Grant to research pivotal female NZ Classics scholar
UC student awarded grant to research pivotal female NZ Classics scholar
University of Canterbury Master’s student Natalie Looyer, has been awarded a funding grant to research a pivotal, ground-breaking female New Zealand Classics scholar.
The project, titled “Bringing Classical Antiquities to Aotearoa: The Life and Legacy of Marion K. Steven”, aims to create an oral history of the life of Marion Steven, founder of the James Logie Memorial Collection of Mediterranean Antiquities, which is housed in the University of Canterbury’s Teece Museum of Classical Antiquities.
Natalie’s research, which is the subject of a funding grant as part of the 2018 New Zealand Oral History awards scheme from the Ministry for Culture and Heritage Manatū Taonga, will provide a personal record to accompany the official records held in the Logie Collection archives.
“My ambition for the oral history project on the life of Miss Marion Steven is to capture an extensive and lasting memory of an innovative teacher, classicist and staunch advocate for the Arts and Humanities,” Natalie says.
“Miss Steven established the James Logie Memorial Collection in 1957, and was one of the first appointed female Readers of an academic department at the University of Canterbury. Details of Miss Steven’s life as an educator, collector and academic have gone largely undocumented, despite her legend as an extremely intellectual and fascinating character, much admired by those that knew her, and as one who associated with the elite artistic and literary group of mid to late 20th century Christchurch.”
Over the next 12 months Natalie will be carrying out interviews with colleagues, students, family and friends that knew Miss Steven.
“I hope that my project will uncover the story of a female New Zealander who transcended the boundaries of her time for women in academia, and whose efforts have ensured the continuation of a world-class teaching resource for University of Canterbury (UC) Classics students and beyond.”
The Logie Collection is supporting Natalie’s work by co-supervising the project with Associate Professor Lyndon Fraser, and providing a long-term repository for the oral history interviews.
“I hope that Miss Steven’s story will make a relevant contribution to themes of female achievement and perseverance, academic innovation and ‘liberal arts’ influence for the historical archives of mid-20th century Christchurch. This is particularly relevant as the James Logie Memorial Collection – Miss Steven’s predominant legacy – plays its role in the regrowth of the Christchurch central city and its artistic scene, acting as part of a centrepiece for UC at the Arts Centre.”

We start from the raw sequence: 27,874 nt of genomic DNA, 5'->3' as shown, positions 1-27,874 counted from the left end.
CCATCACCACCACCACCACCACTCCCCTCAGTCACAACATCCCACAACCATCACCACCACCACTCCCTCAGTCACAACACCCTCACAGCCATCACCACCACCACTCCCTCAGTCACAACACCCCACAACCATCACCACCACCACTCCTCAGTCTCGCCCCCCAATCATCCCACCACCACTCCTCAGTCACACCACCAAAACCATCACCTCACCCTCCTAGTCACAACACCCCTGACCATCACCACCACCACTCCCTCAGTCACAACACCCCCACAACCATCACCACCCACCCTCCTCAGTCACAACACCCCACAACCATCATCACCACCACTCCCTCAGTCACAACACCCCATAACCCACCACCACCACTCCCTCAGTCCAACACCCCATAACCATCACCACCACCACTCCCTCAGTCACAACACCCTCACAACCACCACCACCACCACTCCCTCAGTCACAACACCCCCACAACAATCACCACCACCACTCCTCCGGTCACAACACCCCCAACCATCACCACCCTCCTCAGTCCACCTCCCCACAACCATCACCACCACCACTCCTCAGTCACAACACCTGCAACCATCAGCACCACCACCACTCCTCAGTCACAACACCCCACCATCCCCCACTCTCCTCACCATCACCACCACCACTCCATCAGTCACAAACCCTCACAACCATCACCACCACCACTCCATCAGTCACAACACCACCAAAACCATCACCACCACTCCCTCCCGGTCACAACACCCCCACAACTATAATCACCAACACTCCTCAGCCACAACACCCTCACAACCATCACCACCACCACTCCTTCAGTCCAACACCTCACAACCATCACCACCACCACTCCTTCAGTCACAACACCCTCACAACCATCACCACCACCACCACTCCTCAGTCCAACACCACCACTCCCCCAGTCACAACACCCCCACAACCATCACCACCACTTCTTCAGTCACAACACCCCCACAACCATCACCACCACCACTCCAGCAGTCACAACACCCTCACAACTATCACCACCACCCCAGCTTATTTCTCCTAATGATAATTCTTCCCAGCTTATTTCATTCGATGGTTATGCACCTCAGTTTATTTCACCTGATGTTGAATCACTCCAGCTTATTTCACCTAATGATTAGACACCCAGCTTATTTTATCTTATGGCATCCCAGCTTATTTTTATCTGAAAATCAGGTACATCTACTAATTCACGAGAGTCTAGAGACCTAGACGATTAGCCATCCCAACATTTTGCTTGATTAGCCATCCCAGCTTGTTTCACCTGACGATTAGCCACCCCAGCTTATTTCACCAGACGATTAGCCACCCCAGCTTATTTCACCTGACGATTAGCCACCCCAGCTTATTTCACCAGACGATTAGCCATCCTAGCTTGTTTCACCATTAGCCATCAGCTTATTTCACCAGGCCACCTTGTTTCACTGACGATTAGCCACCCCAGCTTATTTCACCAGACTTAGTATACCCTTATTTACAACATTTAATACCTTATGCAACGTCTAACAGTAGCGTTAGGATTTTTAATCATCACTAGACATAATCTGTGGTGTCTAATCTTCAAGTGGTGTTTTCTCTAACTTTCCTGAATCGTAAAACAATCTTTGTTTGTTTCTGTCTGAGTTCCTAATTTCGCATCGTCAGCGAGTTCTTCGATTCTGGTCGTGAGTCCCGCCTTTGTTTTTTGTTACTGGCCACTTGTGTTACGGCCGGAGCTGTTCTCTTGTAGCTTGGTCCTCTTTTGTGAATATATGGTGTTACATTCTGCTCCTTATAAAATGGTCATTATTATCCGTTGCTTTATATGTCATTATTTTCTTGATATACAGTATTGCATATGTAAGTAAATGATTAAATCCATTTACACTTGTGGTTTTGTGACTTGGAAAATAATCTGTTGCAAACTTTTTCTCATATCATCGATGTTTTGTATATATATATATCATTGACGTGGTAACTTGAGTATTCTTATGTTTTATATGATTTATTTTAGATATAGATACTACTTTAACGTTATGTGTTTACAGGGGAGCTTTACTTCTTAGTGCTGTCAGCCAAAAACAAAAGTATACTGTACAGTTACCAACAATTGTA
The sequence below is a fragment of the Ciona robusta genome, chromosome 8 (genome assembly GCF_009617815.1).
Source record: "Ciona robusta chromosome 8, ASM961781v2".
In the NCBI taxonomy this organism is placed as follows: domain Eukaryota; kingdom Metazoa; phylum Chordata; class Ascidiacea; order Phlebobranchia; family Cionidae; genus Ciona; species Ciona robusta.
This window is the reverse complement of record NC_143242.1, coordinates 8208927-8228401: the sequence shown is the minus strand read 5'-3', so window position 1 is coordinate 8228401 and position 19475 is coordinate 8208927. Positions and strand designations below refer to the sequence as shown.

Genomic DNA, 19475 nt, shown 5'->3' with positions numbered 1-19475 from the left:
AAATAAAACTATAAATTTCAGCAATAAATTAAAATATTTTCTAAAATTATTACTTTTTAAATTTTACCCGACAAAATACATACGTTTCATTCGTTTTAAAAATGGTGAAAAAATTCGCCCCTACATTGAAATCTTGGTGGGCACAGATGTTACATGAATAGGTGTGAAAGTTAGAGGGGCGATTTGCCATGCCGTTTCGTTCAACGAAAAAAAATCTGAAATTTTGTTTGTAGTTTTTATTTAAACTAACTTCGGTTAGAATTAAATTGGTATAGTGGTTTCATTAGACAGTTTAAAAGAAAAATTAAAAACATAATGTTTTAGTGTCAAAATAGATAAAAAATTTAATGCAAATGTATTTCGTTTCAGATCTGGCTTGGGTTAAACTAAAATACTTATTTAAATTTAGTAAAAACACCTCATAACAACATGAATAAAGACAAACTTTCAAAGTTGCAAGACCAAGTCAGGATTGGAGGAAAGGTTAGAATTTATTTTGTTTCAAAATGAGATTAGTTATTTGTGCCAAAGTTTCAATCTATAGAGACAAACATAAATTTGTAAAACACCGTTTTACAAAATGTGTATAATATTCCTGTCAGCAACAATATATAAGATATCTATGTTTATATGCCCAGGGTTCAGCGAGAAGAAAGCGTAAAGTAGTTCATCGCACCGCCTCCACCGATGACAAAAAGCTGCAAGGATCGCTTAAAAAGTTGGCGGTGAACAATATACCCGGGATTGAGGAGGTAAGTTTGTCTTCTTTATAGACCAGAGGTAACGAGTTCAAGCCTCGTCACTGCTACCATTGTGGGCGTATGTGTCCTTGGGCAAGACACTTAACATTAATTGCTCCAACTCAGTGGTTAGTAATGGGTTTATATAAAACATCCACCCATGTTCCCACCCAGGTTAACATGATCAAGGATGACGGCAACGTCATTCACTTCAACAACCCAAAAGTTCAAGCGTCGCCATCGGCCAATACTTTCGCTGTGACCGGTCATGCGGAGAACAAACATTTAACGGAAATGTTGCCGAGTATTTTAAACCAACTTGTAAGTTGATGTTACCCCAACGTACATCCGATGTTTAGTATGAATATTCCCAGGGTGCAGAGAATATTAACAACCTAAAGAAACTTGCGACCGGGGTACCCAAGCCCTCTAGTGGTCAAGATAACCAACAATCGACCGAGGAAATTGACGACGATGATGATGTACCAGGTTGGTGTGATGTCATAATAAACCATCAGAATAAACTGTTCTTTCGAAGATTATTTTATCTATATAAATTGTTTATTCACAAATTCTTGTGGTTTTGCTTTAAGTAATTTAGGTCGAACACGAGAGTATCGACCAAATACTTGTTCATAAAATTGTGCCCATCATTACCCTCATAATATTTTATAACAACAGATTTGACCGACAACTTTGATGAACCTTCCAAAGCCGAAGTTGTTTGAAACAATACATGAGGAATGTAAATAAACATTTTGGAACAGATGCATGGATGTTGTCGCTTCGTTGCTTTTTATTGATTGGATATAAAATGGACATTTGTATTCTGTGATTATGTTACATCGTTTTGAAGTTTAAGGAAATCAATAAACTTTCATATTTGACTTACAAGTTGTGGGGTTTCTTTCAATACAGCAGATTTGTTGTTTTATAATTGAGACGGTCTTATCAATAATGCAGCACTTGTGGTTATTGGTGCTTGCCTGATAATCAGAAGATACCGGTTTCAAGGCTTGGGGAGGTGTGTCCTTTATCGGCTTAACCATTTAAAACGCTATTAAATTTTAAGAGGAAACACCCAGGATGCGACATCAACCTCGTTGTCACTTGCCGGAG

History of the Logie Collection
The James Logie Memorial Collection was first formed in 1957, following a gift of Greek pottery to Canterbury University College (as UC was then known) by Classics staff member Marion Steven.
Marion Steven had a longstanding passion for Greek painted pottery. As a young woman, she enrolled to study Greek and Classics as a student at Canterbury in 1938, and later taught at the University, from 1944 to 1977, where she was a popular lecturer. In 1950, Marion married James Logie, who was Registrar of the College from 1950 until his death in 1956. In 1957, Marion established the James Logie Memorial Collection as a tribute to her husband. Since then the Logie Collection has served to commemorate the great contributions of both James Logie and Marion Steven to UC.
The aim of the collection has been to serve as a teaching and research resource for students, academics and interested members of the public. Over the past 60 years the collection has been a source of inspiration for numerous international publications and research projects.
In 2016, the University of Canterbury received a substantial donation to support the relocation the James Logie Memorial Collection of classical antiquities to the Arts Centre in central Christchurch. UC alumnus Professor David Teece and his wife, Leigh Teece, donated funds to support the refurbishment of the old Chemistry building, and create the Teece Museum of Classical Antiquities.